Good morning Legionnaires and veterans advocates, today is Wednesday, February 27, 2019 which is Inconvenience Yourself Day, International Polar Bear Day, No Brainer Day and Pokeman Day.
This Day in Legion History:
- Feb. 27, 2011: The last American veteran of World War I, Frank Buckles of Charles Town, W. Va., dies at the age of 110 and is later buried at Arlington National Cemetery. “I never thought I’d be the last one,” he said in an interview after it was known that he was. Enlisting at age 16, Buckles, a Missouri farm boy, went to Europe aboard the Carpathia, which had rescued survivors of the Titanicsinking in 1912, and served as an Army ambulance driver in France. As a civilian contractor during World War II, he was later taken prisoner by the Japanese. He was a member of The American Legion for nearly 80 years and in his final decade fought for the creation of a World War I national memorial in Washington, D.C. It did not happen in his lifetime.
This Day in History:
- 1922: In Washington, D.C., the 19th Amendment to the U.S. Constitution, providing for female suffrage, is unanimously declared constitutional by the eight members of the U.S. Supreme Court. The 19th Amendment, which stated that “the right of citizens of the United States to vote shall not be denied or abridged by the United States or any State on account of sex,” was the product of over seven decades of meetings, petitions, and protests by women suffragists and their supporters.
- 1973: On the Pine Ridge Reservation in South Dakota, some 200 Sioux Native Americans, led by members of the American Indian Movement (AIM), occupy Wounded Knee, the site of the infamous 1890 massacre of 300 Sioux by the U.S. Seventh Cavalry. The AIM members, some of them armed, took 11 residents of the historic Oglala Sioux settlement hostage as local authorities and federal agents descended on the reservation.
- On this day in 1864, the first Union inmates begin arriving at Andersonville prison, which was still under construction in southern Georgia. Andersonville became synonymous with death as nearly a quarter of its inmates died in captivity. Henry Wirz, who ran Andersonville, was executed after the war for the brutality and mistreatment committed under his command.
TABLE OF CONTENTS:
- Reboot Camp: Vets groups vow to pressure Congress into following through on hard-won legislation
- Military.com: Bill Would Allow Last WWII Medal of Honor Recipient to Lie in State at Capitol
- Military Times: Military retirees can still be court-martialed, Supreme Court affirms
- Stripes: Takano announces congressional task force to address challenges facing female veterans
- AP: Judge rules against male-only military draft, but no changes imminent
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Reboot Camp: Vets groups vow to pressure Congress into following through on hard-won legislation
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By: Joshua Axelrod 17 hours ago
Veterans groups have earned significant legislative wins for their causes over the last few years.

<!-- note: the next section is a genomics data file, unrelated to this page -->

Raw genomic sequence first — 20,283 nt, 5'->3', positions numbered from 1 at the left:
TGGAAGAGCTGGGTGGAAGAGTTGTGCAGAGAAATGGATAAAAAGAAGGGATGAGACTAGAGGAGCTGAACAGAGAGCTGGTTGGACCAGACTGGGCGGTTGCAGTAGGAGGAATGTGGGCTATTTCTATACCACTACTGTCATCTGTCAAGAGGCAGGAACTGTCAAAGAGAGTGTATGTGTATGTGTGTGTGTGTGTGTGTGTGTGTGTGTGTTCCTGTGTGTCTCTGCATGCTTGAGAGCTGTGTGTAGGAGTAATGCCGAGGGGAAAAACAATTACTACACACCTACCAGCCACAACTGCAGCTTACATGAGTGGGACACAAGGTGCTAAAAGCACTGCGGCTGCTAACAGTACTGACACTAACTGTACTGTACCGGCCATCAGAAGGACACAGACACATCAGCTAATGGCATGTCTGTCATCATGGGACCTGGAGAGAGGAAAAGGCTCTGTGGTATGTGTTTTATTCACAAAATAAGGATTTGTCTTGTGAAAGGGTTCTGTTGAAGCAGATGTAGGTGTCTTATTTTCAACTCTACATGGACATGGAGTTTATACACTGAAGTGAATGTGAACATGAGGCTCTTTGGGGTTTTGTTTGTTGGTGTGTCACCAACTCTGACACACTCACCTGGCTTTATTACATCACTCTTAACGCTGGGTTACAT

With the major battles over, they plan to dedicate themselves in 2019 to implementing these hard-fought bills and finding solutions for problems that have arisen with some of their provisions.
These 2019 legislative priorities include taking care of “blue water” veterans, ensuring that Congress implements the VA Mission Act, improving the Department of Veterans Affairs’ ability to accommodate the conditions of the Forever GI Bill, restarting the conversation about the toxic effects of burn pits and other organization-specific goals.
“We saw major legislative victories in omnibus bills that got passed in the last Congress,” said Melissa Bryant, chief policy officer for Iraq and Afghanistan Veterans of America. “That was a good start … But there’s still a lot that needs to be done with all those pieces.”
Lauren Augustine, Student Veterans of America’s vice president of government affairs, said that with legislation like the Forever GI Bill and VA Mission Act passed, her group has been freed up to tackle smaller but still vital issues.
“I think VA-wide, the community has seen some phenomenal landmark bills passed in the last couple of years,” Augustine said. “We’ve got some detail and less sexy work we can also do to make sure we’re really applying services for veterans. Now we have the time to do that now that the big landmark bills are behind us.”
Bryant said that one of IAVA’s most pressing concerns this year is providing “vigorous oversight” on the Forever GI Bill. The VA seems to be having trouble keeping up with the demands of that particular bill.
“It just showed that there was so much put into the Forever GI Bill that VA infrastructure, frankly, couldn’t handle it,” Bryant said. “They were woefully ill-equipped to be able to handle the compensation and benefits.”
Augustine agreed, saying that ensuring the VA “sticks to the plan” laid out in the Forever GI Bill is one of her organization’s top 2019 priorities.
Then there’s the VA Mission Act, which Congress passed in summer 2018. It promised expanded health care options for veterans, though it did draw the ire of those who believed President Donald Trump was overreaching his authority in an effort to privatize VA health care.
Carlos Fuentes, Veterans of Foreign Wars’ national legislative service director, said the VFW will be monitoring how well that legislation is enacted and enforced.
“We all worked very closely with Congress and the VA to craft the VA Mission Act,” he said. “Congress will have to keep a close eye on implementation. We will do the same.”
Another issue that Fuentes said has the VFW’s attention is the plight of “blue water” Navy veterans. In early 2018, the House passed a bill giving disability benefits to Vietnam veterans exposed to toxic Agent Orange chemicals that has yet to be ratified into law due to roadblocks in the Senate.
“The issue that we continue to hear about the most is ‘blue water’ Navy,” Fuentes said. “And, frankly, it’s just an injustice this issue has not been addressed … Our view is that Congress could put an end to this discussion of whether ‘blue water’ veterans deserve benefits.”
On a similar note, some of these groups also hope to tackle the dangers posed by open-air burn pits, exposure to which has been linked with fatal illnesses like cancer. In January, the Supreme Court rejected an appeal trying to hold private companies accountable for burn pits that allegedly gave more than 800 veterans health problems.